SMSF are governed by the Australian Tax Office (ATO) and are regulated by the SIS Act. ASIC regulates the advice financial planners provide and the department of human services manage early release requests. Its important to note that APRA does NOT provide consumer protection to Self Managed Super Funds. Superannuation Property strives to communicate all relevant legislation to our clients.

  • What are the costs of setting up and running a SMSF?

    Most of our clients begin their SMSF with approximately $150,000, either from their own individual superannuation account or an accumulation of up to 4 trustee’s superannuation accounts. When starting a SMSF, there are no out of pocket expenses incurred by members of the fund, as the costs go toward the SMSF itself.

    The ongoing costs of running an SMSF may be around $2,000 a year, including the annual supervisory levy. If you set up or join an SMSF, you will also need to consider having adequate insurance in case of a death among the trustees or if they are unable to work because of an illness or accident. As a trustee, you are required to consider insurance cover for fund members as part of the fund’s investment strategy.

  • How do I prepare an investment strategy?

    Every SMSF must have a written investment strategy. We are passionate about investment solutions that suit your current lifestyle and circumstances while aiming to reach your retirement goals, so don’t stress thinking you have to figure it out alone. We will be with you each step of the way.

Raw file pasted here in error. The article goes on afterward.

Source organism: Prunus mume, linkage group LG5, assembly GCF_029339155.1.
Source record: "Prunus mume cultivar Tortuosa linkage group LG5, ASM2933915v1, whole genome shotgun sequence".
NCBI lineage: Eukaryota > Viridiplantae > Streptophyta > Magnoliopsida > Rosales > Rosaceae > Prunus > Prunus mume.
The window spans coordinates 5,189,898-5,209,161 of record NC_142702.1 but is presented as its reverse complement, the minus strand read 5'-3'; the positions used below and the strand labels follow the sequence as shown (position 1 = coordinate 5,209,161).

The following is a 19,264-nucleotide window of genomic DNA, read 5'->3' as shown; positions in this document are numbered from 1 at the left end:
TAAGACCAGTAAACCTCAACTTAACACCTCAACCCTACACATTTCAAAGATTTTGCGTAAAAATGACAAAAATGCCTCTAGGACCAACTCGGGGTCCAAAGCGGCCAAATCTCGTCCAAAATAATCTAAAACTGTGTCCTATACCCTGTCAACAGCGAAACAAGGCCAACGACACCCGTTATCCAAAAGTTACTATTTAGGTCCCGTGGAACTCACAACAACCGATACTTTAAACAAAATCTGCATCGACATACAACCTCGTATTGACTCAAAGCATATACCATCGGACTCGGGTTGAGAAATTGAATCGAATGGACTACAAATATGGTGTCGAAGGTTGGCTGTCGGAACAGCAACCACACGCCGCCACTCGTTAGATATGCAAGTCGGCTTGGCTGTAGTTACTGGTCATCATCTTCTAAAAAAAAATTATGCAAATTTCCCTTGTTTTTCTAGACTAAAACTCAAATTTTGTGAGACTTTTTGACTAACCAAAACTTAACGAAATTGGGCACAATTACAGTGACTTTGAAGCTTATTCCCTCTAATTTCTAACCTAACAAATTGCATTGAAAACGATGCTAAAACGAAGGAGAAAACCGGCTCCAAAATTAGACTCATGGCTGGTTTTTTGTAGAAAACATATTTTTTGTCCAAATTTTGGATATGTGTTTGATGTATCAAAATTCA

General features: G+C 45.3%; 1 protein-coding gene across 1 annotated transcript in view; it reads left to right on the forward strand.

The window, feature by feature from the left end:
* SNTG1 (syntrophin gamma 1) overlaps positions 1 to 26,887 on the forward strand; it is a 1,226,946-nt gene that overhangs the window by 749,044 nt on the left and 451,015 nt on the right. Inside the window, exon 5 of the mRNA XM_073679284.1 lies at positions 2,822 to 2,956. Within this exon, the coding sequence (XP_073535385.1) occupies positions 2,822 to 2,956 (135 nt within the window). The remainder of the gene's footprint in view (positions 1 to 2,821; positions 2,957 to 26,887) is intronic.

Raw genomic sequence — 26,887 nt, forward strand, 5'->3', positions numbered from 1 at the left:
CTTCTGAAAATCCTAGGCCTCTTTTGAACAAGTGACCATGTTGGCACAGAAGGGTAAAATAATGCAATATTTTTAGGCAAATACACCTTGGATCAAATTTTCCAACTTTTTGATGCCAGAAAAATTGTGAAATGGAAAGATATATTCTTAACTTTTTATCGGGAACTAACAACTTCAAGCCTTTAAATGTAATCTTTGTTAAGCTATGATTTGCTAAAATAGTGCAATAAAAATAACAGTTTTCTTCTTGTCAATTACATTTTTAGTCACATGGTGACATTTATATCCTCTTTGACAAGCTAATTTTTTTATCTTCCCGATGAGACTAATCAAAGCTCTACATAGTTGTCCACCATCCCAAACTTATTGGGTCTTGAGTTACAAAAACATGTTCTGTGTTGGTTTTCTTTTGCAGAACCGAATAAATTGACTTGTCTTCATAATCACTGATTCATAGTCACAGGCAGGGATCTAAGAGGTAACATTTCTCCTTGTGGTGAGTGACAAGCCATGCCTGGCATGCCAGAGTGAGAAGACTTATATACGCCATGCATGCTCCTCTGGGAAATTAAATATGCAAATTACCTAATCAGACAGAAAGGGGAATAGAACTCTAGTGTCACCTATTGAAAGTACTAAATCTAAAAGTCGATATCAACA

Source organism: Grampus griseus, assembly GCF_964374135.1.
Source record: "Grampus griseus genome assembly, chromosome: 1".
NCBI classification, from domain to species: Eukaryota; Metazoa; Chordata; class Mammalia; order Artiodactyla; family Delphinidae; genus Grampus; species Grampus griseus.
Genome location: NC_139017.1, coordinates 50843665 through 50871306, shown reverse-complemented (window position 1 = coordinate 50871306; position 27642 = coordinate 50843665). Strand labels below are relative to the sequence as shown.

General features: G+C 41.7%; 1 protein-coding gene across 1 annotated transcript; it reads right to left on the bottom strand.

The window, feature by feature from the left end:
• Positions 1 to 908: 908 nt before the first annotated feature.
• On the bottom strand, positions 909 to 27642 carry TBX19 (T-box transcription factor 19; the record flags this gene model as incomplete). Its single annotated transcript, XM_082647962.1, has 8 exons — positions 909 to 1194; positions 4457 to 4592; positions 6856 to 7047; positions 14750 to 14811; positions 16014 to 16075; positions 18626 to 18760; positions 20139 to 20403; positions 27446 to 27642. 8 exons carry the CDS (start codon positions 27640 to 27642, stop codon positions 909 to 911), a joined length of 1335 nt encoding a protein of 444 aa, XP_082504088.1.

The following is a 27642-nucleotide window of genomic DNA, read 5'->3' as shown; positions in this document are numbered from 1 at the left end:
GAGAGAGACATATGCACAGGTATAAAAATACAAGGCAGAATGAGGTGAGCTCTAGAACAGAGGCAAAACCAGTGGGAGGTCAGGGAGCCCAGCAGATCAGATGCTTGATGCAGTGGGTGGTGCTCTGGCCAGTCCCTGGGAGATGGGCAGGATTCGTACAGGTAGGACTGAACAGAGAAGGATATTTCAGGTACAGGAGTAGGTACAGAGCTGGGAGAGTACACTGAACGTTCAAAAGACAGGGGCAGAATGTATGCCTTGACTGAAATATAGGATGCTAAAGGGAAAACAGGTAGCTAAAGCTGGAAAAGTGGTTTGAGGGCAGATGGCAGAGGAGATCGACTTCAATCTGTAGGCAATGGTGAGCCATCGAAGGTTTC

Your investment strategy provides you and the other trustees with a framework for making investment decisions to increase members’ benefits for their retirement.

    When preparing your investment strategy, you are required to consider whether to hold insurance cover for one or more members of your SMSF.

    Our financial advisers can help you prepare an investment strategy, but you and the other trustees are responsible for managing the fund’s investments.

    You must review your investment strategy regularly to take the changing circumstances of your fund and its members into account (for example, a new member may join). You don’t need to change your strategy every time you review it but regular reviews will ensure you maintain an awareness of the investment landscape and make adjustments promptly as required. Your review and any decisions made may be documented in the minutes of meetings held during income year.

  • Can I buy the property before setting up the SMSF?

    No. You can not go to contract of or commit to buying a property before your fund has been established correctly for property and finance.

  • How much will the bank lend me to buy a property with my SMSF?

    Generally, banks will lend between 70% and 80% of the property value. Each loan is assessed on a case-by-case basis and you should consult a Superannuation Property finance specialist for more information on your borrowing capacity.

  • Who can rent my superannuation property?

    The only rule when renting an investment property owned buy an SMSF is you cannot rent the property to a related party. This means a member’s relative, or spouse.